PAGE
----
Top 10 Biggest Mistakes made by Business Owners


Top 10 Biggest mistakes made by Business Owners.

Start-ups or existing businesses have lots of places to make mistakes.  Here are shortcuts to keep you out of hot water as you dive in.

1. Not thoroughly testing your concept or new product or only testing on family and friends before starting up.

2. Overestimating sales, underestimating cost, insufficient start up capital.

3. Hockey Stick projections, failing to plan with KPI’s and accounting for seasonality in their projections.

4. Not learning how to and taking the time to hire the best people.  Two great books: Who by Geoff Smart and Un-Containable by Kip Tindell

5. Taking a “shot-gun” approach, not determining who the core customer is before getting started. Who will pay the most for your product or service, pay you on time and refer business to you.  Bob Bloom wrote a great book on this topic “The Inside Advantage”.

5. Issuing founder shares without vesting: Issuing shares without vesting allows a shareholder to walk away from the business at any time and keep all of their shares. Vesting protects the members of the founding team who move the venture forward; if people remain on the team and are productive, their shares will vest.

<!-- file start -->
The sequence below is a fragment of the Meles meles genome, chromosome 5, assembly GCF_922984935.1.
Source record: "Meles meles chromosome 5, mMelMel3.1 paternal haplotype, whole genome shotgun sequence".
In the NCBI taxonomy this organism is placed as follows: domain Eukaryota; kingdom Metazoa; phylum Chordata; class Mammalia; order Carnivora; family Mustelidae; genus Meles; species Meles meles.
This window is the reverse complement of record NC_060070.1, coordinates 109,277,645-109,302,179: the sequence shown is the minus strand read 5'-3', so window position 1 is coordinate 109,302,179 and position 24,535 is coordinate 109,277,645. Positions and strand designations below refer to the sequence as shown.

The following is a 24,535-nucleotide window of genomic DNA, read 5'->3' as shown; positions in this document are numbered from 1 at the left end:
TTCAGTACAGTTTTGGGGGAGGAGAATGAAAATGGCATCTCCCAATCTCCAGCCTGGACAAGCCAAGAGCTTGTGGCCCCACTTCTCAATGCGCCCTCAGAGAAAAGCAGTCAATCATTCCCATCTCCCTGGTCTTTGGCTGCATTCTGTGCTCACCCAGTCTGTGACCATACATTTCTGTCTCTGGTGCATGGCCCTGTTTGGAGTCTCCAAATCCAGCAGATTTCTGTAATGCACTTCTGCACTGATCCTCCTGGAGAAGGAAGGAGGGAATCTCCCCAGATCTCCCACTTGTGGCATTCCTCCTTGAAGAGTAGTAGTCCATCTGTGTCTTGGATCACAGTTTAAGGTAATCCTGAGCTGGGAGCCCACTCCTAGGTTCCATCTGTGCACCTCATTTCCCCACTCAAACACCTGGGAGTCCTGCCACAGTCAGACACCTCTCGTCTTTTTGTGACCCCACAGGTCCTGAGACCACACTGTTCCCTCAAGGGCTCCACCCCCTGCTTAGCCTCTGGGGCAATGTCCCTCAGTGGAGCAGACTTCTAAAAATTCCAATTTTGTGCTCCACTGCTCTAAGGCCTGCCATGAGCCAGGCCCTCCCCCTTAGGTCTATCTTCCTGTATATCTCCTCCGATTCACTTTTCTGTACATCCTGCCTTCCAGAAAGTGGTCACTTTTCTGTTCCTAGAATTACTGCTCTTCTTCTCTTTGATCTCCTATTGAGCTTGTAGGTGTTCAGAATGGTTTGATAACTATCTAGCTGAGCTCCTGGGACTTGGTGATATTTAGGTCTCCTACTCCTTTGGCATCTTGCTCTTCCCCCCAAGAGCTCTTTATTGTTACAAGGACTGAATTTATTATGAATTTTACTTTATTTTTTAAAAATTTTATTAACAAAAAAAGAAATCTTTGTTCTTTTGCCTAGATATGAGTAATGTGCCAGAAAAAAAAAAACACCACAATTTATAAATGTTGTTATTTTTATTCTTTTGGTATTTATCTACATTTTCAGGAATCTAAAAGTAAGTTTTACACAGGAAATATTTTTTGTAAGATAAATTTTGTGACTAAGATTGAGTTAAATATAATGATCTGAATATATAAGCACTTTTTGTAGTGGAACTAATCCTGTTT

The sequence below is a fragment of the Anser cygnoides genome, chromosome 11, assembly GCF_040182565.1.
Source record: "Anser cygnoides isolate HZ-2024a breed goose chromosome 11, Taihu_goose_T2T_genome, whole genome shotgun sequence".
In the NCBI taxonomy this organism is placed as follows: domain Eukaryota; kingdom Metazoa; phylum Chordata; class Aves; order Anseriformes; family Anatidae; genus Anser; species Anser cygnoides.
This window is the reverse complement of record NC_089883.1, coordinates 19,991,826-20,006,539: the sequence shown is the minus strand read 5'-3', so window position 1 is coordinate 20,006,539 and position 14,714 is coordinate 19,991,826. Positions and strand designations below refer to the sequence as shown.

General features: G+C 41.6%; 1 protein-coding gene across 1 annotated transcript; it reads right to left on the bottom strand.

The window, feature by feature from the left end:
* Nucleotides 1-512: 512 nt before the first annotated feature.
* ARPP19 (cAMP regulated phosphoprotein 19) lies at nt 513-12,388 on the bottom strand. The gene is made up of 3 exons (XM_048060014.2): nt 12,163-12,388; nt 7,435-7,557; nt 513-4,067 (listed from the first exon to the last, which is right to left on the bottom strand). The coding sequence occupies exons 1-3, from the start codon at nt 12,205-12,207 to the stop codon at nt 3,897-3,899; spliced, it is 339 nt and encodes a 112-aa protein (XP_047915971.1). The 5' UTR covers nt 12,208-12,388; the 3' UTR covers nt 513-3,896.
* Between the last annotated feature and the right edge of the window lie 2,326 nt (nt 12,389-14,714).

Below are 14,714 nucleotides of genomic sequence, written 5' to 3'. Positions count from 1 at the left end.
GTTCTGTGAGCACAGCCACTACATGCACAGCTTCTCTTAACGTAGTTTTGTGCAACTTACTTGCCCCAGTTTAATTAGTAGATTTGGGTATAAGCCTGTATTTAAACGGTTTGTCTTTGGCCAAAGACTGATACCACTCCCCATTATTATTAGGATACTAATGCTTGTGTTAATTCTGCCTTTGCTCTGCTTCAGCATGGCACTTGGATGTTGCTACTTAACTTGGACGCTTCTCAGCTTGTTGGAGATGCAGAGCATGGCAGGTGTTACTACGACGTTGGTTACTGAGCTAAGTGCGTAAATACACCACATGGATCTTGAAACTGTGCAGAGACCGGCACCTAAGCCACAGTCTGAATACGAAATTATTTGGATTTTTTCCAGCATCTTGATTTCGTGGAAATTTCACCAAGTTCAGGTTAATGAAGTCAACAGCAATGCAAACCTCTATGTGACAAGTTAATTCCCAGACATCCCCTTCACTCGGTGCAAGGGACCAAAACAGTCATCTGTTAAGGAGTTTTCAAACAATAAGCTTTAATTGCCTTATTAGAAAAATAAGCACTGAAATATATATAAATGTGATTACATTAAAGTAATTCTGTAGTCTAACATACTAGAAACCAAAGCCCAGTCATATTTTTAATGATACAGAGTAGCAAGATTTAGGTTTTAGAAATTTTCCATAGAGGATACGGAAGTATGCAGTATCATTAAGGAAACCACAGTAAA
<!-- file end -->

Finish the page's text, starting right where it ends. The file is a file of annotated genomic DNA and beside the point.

7. Failing to make a timely Section 83 (b) election: If stock is subject to vesting, it’s subject to what the IRS calls a substantial risk of forfeiture. In such cases, the IRS doesn’t view the purchase as being closed until that risk goes away, i.e., when the stock vests.

8. Violating securities laws: Any company selling stock or other securities must comply with both the federal and state securities laws by either registering the securities (rare for a start-up) or meeting all the requirements for an applicable exemption. In general, unless you are selling securities under one of the crowdfunding exemptions, only sell securities to accredited investors.

9. Poor or non-existent Operating Agreement with buy-sell: Buy-sell agreements and operating agreements govern the relationship among a company’s owners, defining their mutual obligations, privileges, protections and rights. These agreements create a mechanism for dealing with exits, control and future disagreements, and can protect against countless problems in the future.

10. Intellectual Property: Many start-up companies engage software or other technology consultants to create technology or source code, without proper agreements. In certain states, without a specific provision assigning ownership of “works” to the company, the third-party developer may have an equal right and claim of ownership to their intellectual property, even if they are paid to create it.   jiNan Glasgow George of Neo Patents is a respected Patent and Trademark attorney I have know for many years.

Thanks to fellow YPO Member Jeff Marks of Allegiance Legal Partners for contributing to this article.


Two sources to keep you from making big Mistakes:

  1. Peer Group/Forum or Executive Round Table!
  2. Hire a great Business Coach!

Everyone that I know who has joined a Peer Group/Forum or Executive Round Table and or hired a Business Coach says it was the best decision(s) they ever made.

Come on in, the waters fine.

Billie Attaway

Recovering Entrepreneur, Business Coach and

Peer Group/Forum/Executive Round Table Facilitator